The Register plans to sell its headquarters on the side of I-95 and move to downtown New Haven, where it will open up a “newsroom café.” Anyone can walk in and speak to editors and reporters, as well as attend newsroom meetings.

Management insists that all of this has been great for the company. They say they’re making up almost all of their lost print advertising in digital revenue, whether that comes from online or mobile advertising, video, or a number of other digital products. But the reporters still worry about what “Digital First, Print Last” will do to the quality of their journalism. Bill Kaempffer finds the new tools sometimes get in the way of his reporting.  

KAEMPFFER: “The toolbox still for me is a notebook and pen, and maybe that’s one of the changes that I have to adjust to.”

And even if the Digital First strategy gives the Register another 200 years, what those years will look like is anybody’s guess. Ken Doctor is author of the book “Newsonomics.”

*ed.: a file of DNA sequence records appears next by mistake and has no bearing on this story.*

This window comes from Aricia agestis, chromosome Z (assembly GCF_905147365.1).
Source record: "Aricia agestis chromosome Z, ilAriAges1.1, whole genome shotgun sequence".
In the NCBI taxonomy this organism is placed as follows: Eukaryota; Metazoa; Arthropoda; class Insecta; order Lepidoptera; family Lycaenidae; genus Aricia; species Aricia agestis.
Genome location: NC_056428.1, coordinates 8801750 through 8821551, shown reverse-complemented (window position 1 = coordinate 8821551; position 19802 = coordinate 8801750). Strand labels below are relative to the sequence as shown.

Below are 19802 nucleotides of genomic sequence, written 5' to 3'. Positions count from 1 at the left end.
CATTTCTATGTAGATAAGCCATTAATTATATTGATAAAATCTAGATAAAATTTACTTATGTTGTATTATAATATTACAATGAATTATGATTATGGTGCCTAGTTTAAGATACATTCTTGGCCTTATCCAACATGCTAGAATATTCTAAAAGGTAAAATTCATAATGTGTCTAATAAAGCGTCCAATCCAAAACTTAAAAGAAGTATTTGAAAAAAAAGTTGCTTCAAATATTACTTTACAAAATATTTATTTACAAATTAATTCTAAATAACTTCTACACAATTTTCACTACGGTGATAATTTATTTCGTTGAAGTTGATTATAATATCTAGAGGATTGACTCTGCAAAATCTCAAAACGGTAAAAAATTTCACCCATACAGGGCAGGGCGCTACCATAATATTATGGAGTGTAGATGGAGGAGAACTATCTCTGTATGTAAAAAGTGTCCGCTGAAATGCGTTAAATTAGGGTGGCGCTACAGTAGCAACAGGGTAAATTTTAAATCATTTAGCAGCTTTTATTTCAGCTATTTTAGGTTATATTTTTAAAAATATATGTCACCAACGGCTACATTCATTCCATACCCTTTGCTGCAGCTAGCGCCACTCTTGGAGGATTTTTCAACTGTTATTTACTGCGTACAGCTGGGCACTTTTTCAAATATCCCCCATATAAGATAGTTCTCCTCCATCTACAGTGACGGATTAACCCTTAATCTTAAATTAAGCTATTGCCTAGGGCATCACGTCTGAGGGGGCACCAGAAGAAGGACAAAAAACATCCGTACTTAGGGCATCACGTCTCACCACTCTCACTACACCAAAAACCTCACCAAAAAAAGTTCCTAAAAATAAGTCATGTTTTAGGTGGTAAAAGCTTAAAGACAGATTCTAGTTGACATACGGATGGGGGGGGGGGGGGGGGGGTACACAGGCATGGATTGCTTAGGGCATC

DOCTOR: “I don’t have any doubt that there will be the nameplate of the New Haven Register, and it’ll be mainly a digital company. It’ll be there. Who owns it, no one has any idea. And how big is it? Is the biggest question I have.”

Right now the Register has about 20 reporters. When former editor Jack Kramer was there in the 1980s, he remembers more than twice that number. He thinks the Digital First strategy is the right way to go, and the only choice the paper really has. But he’s not optimistic the Register will ever be what it once was.

KRAMER: “I don’t know where you make money on the internet the way you used to make in newspapers. Don’t know if you can do that, but hasn’t happened yet. Hasn’t happened yet. But maybe somebody’ll figure it out. Someone smarter than me, anyway.”

And that solution probably won’t involve printing presses at all.

For WNPR, I’m Neena Satija.

NOTE: This text is edited for correction from the audio version, which states that Jack Kramer started as an intern at the New Haven Register in 1976 and lost his job last December. In fact, he started in 1974 and lost his job last August.